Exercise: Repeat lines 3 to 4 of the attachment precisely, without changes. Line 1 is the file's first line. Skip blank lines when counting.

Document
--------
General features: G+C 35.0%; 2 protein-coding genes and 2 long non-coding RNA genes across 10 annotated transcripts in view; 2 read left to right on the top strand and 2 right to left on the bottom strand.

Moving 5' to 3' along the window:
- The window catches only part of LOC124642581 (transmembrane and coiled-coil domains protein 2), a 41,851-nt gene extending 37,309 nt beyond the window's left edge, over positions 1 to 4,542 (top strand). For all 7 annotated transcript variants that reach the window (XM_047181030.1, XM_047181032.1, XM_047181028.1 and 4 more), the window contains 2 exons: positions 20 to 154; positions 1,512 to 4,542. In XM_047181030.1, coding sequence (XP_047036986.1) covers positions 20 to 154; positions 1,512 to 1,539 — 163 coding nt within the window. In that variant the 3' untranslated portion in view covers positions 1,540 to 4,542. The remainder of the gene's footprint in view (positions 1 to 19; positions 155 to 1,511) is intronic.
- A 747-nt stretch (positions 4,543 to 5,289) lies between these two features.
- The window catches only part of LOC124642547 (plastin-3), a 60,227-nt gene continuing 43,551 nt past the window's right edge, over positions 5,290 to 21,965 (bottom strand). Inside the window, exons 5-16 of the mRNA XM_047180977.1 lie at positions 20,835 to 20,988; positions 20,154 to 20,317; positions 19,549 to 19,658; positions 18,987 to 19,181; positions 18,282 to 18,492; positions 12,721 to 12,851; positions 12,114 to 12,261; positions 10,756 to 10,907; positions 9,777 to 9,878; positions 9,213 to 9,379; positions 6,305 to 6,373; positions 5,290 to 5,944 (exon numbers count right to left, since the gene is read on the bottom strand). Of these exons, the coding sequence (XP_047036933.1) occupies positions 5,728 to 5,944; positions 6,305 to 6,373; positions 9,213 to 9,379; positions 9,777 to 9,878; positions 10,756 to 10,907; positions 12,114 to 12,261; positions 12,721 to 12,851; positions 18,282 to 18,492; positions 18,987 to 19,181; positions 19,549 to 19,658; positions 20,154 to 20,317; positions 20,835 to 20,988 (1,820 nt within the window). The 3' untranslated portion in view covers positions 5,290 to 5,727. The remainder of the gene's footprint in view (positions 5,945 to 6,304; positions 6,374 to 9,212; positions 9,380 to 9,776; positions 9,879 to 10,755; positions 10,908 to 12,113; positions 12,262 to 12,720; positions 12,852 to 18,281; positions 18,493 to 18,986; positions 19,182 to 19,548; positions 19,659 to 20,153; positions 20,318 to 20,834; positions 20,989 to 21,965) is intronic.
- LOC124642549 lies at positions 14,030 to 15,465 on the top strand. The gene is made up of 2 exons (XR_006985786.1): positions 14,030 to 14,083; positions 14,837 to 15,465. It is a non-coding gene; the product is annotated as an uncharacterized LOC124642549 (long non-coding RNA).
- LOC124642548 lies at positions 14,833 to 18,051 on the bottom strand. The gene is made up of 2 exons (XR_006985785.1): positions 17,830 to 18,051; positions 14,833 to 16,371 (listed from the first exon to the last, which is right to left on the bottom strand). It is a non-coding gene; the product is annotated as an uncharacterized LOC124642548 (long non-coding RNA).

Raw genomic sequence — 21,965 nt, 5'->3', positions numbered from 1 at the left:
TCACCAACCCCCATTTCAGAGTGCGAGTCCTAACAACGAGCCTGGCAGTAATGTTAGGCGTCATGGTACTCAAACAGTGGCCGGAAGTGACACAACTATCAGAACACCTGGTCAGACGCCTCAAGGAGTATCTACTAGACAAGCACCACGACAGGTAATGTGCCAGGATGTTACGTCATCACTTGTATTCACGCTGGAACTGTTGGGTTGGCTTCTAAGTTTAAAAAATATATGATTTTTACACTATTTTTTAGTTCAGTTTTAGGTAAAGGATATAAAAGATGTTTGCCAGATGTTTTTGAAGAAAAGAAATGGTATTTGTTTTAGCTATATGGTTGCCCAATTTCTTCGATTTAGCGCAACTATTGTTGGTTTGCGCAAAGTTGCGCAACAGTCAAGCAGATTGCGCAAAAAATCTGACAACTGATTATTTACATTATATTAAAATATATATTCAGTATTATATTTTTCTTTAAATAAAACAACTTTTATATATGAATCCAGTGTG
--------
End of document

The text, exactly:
- The window catches only part of LOC124642581 (transmembrane and coiled-coil domains protein 2), a 41,851-nt gene extending 37,309 nt beyond the window's left edge, over positions 1 to 4,542 (top strand). For all 7 annotated transcript variants that reach the window (XM_047181030.1, XM_047181032.1, XM_047181028.1 and 4 more), the window contains 2 exons: positions 20 to 154; positions 1,512 to 4,542. In XM_047181030.1, coding sequence (XP_047036986.1) covers positions 20 to 154; positions 1,512 to 1,539 — 163 coding nt within the window. In that variant the 3' untranslated portion in view covers positions 1,540 to 4,542. The remainder of the gene's footprint in view (positions 1 to 19; positions 155 to 1,511) is intronic.
- A 747-nt stretch (positions 4,543 to 5,289) lies between these two features.